Independent analyses of the two Presidential candidates’ tax proposals were just completed by the Tax Policy Center and the accounting giant Deloitte. Both found that individuals and families making less than $100,000 per year would pay fewer taxes under Senator Obama’s plan as compared to Senator McCain’s. Those making $100, 000 to $250,000 per year would fare about the same under either plan. Those making more than $250,000 per year would pay fewer taxes under Senator McCain’s plan.

According to the Census Bureau, the median U.S. household income is $50,233. The Tax Policy Center found that married couples with two children and both parents working at this income level would pay $284 less in taxes under Obama’s plan. Deloitte found such a couple would pay $300 less in taxes under Obama.

Conversely, married couples with two children and both parents working who earned $500,000 per year would pay $3,363 less in taxes under McCain’s plan. Deloitte found such a couple would pay $3,100 less in taxes under McCain.

McCain has particularly lambasted one aspect of Obama’s plan, dubbed a “Making Work Pay Credit.” If enacted, some low-income couples now paying no income taxes might receive a $1,000 refund because of it.

McCain is telling audiences that Obama “gives away your tax dollars to those who don’t pay taxes,” based on this credit. “That’s not a tax cut,” McCain fumes, “that’s welfare.”

What McCain does not mention is that the credit is not applicable unless one or both providers in a low-income family are working. This is not a welfare payment to the structurally unemployed. It is an incentive to the working poor to remain working, rather than giving up and sinking into welfare and structural unemployment.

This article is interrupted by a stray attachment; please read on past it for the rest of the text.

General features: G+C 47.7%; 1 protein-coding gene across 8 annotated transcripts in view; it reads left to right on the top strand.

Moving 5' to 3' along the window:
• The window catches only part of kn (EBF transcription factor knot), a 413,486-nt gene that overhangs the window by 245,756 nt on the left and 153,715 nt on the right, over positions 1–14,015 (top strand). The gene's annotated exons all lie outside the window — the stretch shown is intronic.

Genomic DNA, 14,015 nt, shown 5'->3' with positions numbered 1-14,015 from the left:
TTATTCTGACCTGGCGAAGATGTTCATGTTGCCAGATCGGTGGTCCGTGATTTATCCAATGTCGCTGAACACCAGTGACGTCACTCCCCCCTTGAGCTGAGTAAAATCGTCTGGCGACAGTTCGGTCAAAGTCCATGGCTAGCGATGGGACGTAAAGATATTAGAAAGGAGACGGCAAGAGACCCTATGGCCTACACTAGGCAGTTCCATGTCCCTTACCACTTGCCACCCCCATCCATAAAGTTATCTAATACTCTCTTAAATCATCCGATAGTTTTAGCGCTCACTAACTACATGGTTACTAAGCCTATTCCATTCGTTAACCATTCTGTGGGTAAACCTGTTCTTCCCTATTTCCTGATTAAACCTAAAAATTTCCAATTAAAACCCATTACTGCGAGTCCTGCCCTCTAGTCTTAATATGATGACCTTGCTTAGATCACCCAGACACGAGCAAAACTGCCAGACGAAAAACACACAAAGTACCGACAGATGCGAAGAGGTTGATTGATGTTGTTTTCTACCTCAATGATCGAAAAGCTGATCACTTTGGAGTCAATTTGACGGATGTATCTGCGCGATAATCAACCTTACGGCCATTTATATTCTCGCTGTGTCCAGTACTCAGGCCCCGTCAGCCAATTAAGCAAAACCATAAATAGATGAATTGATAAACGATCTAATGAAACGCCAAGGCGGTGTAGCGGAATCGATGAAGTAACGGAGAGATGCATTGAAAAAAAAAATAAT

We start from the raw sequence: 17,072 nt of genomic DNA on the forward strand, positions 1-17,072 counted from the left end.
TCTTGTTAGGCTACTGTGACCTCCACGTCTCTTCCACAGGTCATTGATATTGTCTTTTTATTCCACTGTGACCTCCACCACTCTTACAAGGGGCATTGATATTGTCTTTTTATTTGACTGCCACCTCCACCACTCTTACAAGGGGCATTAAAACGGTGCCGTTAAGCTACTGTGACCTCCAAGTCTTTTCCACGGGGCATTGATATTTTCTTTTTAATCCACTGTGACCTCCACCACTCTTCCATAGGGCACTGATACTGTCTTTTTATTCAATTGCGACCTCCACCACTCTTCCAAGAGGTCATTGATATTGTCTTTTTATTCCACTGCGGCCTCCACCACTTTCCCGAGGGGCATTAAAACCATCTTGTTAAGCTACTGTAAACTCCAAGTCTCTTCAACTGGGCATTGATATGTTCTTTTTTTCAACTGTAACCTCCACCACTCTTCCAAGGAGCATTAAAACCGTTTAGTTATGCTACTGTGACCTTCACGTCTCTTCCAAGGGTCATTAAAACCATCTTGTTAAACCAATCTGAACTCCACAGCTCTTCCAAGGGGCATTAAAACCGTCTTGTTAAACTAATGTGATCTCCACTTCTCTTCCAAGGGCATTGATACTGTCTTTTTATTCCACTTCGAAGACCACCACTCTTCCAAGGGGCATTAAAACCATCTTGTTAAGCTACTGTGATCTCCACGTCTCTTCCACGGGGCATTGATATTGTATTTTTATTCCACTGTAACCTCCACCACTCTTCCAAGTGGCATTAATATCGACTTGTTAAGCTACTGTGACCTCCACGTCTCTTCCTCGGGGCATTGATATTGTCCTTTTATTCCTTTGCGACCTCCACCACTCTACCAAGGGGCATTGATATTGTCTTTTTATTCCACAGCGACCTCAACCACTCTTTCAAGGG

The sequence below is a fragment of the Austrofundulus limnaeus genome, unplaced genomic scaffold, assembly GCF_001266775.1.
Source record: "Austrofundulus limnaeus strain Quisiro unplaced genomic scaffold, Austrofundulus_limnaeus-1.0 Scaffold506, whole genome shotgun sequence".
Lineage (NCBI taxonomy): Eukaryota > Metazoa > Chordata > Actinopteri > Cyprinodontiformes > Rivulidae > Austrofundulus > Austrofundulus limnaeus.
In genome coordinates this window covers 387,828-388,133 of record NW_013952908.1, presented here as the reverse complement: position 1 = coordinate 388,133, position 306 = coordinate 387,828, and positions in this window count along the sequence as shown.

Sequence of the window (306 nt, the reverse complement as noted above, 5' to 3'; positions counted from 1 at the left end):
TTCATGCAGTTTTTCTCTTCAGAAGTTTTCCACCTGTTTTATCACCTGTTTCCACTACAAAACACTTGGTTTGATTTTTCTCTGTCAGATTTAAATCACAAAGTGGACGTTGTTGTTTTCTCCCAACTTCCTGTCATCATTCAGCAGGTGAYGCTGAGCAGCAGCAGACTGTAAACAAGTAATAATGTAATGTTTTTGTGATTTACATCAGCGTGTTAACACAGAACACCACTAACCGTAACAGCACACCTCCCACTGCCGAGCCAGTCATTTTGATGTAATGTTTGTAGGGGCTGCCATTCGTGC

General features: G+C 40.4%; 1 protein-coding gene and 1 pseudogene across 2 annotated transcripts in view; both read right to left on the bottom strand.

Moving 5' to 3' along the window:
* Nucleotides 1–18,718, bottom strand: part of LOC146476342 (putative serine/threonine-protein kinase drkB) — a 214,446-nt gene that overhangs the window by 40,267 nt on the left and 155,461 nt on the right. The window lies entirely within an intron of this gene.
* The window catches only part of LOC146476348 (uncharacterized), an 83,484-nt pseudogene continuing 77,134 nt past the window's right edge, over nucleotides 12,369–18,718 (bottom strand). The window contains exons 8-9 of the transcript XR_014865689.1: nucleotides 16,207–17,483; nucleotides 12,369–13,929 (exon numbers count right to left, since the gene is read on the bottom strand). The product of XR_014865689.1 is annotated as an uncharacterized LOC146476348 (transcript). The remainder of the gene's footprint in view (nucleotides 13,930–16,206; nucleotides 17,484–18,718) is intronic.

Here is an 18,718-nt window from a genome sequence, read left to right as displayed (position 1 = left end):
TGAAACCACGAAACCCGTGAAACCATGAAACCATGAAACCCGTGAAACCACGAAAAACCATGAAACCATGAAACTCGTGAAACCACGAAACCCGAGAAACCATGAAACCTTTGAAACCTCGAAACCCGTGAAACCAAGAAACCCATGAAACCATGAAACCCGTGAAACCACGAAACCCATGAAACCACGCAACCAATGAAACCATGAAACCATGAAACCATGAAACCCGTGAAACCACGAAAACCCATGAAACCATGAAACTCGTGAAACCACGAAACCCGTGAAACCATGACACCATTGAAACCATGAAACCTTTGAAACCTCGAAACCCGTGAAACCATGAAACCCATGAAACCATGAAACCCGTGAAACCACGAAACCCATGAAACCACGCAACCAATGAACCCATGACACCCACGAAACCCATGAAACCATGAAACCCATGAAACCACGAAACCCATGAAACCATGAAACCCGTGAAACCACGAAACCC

I do not doubt McCain is a decent and intelligent man but he really is following the same old failed Republican policies in criticizing his opponent’s plan as well as in his own plan.

Perhaps McCain is the more experienced hand on the tiller. Maybe he has even steered clear of some dangerous reefs and shoals in the past. However, when boarding a ship, we should be concerned not only about the captain’s past voyages but also about where he plans to take us on our own voyage with him.

I have studied the charts drawn by both Obama and McCain and I am convinced the old master mariner has plotted a course to run the Ship of State aground, all the while stubbornly insisting he is heading out to open sea.

McCain says he is steering toward a brightness that he believes is the light at the end of the tunnel. He has forgotten he is driving a ship and not a train – there is no tunnel. That brightness ahead is the white cliffs of Dover and he is going to ram into them head-on.

Sure, you try to be fair to all in any tax plan but you also must target relief at those who are hurting the most.

Here’s another local story. The Terrace Hotel, a venerable downtown Cincinnati landmark since 1948, announced yesterday that it is closing its doors, effective today. Hotel management offered no reason for the sudden closure but said it was unrelated to the economy, a claim met with general skepticism. Two middle-aged women, who ride on the same bus I do, work at that hotel as part of its housekeeping services. They were not on the bus this morning.

I am far more worried about those two women and my twenty-eight former co-workers and those seven thousand former American Express middle managers than I am about the owners and management of Exxon in the months ahead. What is more, I do not think I am acting like a socialist or engaging in class warfare or championing big government for feeling this way.

As Obama asked in a speech last night, “Since when did selfishness become a virtue in this nation?”

I am as big a fan of self-interest as the next advocate of capitalism. However, it was always my opinion that it needs to be enlightened self-interest. We seem to have lost sight of that in the past eight years and I have already discussed the “light” McCain is steering toward for the next four years.

Barack Obama addresses my concerns with his policies. John McCain does not.

End of story.